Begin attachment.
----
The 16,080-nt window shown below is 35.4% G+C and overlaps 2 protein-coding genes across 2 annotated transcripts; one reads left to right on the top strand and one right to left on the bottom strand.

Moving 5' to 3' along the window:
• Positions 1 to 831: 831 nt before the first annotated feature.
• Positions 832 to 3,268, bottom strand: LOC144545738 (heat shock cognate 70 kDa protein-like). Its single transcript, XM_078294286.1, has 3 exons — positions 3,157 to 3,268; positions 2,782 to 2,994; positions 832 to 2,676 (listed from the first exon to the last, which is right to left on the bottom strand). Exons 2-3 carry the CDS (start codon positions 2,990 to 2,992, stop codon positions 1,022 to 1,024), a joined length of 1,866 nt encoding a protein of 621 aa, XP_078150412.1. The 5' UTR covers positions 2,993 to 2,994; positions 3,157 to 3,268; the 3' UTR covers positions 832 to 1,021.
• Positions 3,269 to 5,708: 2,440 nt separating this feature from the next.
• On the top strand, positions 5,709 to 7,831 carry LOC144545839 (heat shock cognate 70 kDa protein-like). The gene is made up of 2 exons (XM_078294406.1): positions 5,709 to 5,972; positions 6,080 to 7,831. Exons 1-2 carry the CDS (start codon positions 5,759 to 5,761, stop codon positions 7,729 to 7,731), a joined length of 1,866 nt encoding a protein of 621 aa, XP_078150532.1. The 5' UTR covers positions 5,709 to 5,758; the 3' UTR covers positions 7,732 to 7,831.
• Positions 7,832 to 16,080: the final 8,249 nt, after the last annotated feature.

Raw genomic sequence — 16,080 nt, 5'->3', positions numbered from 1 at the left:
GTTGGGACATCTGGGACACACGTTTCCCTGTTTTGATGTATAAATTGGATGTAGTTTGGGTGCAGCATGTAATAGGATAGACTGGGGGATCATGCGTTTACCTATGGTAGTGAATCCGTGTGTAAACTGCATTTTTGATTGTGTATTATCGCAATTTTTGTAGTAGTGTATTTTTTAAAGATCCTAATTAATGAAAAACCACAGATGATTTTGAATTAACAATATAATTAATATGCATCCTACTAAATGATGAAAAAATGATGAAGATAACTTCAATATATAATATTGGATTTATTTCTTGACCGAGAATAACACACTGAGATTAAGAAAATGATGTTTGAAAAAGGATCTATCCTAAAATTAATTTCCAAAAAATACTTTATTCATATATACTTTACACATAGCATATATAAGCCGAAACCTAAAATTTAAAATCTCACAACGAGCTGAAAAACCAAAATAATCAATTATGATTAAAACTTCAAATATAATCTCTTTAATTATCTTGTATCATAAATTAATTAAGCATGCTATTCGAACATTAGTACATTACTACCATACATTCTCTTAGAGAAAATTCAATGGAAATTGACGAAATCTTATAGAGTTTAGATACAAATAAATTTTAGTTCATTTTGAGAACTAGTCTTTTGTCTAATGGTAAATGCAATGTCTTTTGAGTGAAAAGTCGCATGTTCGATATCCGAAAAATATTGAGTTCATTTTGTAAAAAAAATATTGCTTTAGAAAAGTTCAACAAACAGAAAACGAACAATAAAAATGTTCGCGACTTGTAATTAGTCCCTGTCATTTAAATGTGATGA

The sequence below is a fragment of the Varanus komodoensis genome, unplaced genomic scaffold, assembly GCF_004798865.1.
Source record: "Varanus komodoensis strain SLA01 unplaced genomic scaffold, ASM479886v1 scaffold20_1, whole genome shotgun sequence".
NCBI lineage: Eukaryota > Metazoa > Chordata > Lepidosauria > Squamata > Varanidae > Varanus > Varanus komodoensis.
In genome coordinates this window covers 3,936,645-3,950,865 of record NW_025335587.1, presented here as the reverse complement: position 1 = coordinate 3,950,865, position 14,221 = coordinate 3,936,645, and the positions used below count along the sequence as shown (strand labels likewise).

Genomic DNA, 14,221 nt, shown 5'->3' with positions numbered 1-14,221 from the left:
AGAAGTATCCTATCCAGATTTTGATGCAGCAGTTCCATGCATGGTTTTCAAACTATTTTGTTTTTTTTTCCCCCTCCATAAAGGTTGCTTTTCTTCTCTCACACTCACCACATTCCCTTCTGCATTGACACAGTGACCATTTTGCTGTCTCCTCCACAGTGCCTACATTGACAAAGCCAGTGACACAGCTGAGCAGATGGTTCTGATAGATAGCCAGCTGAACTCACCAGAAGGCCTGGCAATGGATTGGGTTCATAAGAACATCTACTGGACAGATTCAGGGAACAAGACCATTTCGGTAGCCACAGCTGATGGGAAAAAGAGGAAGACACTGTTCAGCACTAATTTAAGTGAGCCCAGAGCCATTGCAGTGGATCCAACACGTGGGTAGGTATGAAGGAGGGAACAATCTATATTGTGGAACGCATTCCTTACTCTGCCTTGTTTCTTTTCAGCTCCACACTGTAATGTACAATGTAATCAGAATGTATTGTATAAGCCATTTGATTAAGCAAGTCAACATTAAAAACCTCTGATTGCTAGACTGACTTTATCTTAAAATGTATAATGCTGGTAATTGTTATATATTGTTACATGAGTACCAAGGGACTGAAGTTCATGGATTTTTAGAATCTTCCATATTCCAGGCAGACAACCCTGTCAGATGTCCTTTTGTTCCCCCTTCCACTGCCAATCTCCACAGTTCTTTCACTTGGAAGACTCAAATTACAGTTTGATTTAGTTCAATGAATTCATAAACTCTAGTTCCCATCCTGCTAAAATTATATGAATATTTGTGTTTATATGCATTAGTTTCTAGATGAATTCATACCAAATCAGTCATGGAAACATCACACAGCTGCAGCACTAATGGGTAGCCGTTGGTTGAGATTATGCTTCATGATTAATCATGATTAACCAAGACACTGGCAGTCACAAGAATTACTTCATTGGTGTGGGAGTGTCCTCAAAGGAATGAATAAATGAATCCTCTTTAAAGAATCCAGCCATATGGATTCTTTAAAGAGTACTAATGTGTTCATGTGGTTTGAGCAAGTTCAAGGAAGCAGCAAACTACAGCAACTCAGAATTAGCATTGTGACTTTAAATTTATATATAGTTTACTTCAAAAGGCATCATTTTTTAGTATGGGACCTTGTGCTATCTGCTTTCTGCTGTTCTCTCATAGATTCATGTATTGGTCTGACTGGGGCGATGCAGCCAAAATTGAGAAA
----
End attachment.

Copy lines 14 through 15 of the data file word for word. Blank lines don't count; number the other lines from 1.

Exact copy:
Genomic DNA, 14,221 nt, shown 5'->3' with positions numbered 1-14,221 from the left:
AGAAGTATCCTATCCAGATTTTGATGCAGCAGTTCCATGCATGGTTTTCAAACTATTTTGTTTTTTTTTCCCCCTCCATAAAGGTTGCTTTTCTTCTCTCACACTCACCACATTCCCTTCTGCATTGACACAGTGACCATTTTGCTGTCTCCTCCACAGTGCCTACATTGACAAAGCCAGTGACACAGCTGAGCAGATGGTTCTGATAGATAGCCAGCTGAACTCACCAGAAGGCCTGGCAATGGATTGGGTTCATAAGAACATCTACTGGACAGATTCAGGGAACAAGACCATTTCGGTAGCCACAGCTGATGGGAAAAAGAGGAAGACACTGTTCAGCACTAATTTAAGTGAGCCCAGAGCCATTGCAGTGGATCCAACACGTGGGTAGGTATGAAGGAGGGAACAATCTATATTGTGGAACGCATTCCTTACTCTGCCTTGTTTCTTTTCAGCTCCACACTGTAATGTACAATGTAATCAGAATGTATTGTATAAGCCATTTGATTAAGCAAGTCAACATTAAAAACCTCTGATTGCTAGACTGACTTTATCTTAAAATGTATAATGCTGGTAATTGTTATATATTGTTACATGAGTACCAAGGGACTGAAGTTCATGGATTTTTAGAATCTTCCATATTCCAGGCAGACAACCCTGTCAGATGTCCTTTTGTTCCCCCTTCCACTGCCAATCTCCACAGTTCTTTCACTTGGAAGACTCAAATTACAGTTTGATTTAGTTCAATGAATTCATAAACTCTAGTTCCCATCCTGCTAAAATTATATGAATATTTGTGTTTATATGCATTAGTTTCTAGATGAATTCATACCAAATCAGTCATGGAAACATCACACAGCTGCAGCACTAATGGGTAGCCGTTGGTTGAGATTATGCTTCATGATTAATCATGATTAACCAAGACACTGGCAGTCACAAGAATTACTTCATTGGTGTGGGAGTGTCCTCAAAGGAATGAATAAATGAATCCTCTTTAAAGAATCCAGCCATATGGATTCTTTAAAGAGTACTAATGTGTTCATGTGGTTTGAGCAAGTTCAAGGAAGCAGCAAACTACAGCAACTCAGAATTAGCATTGTGACTTTAAATTTATATATAGTTTACTTCAAAAGGCATCATTTTTTAGTATGGGACCTTGTGCTATCTGCTTTCTGCTGTTCTCTCATAGATTCATGTATTGGTCTGACTGGGGCGATGCAGCCAAAATTGAGAAA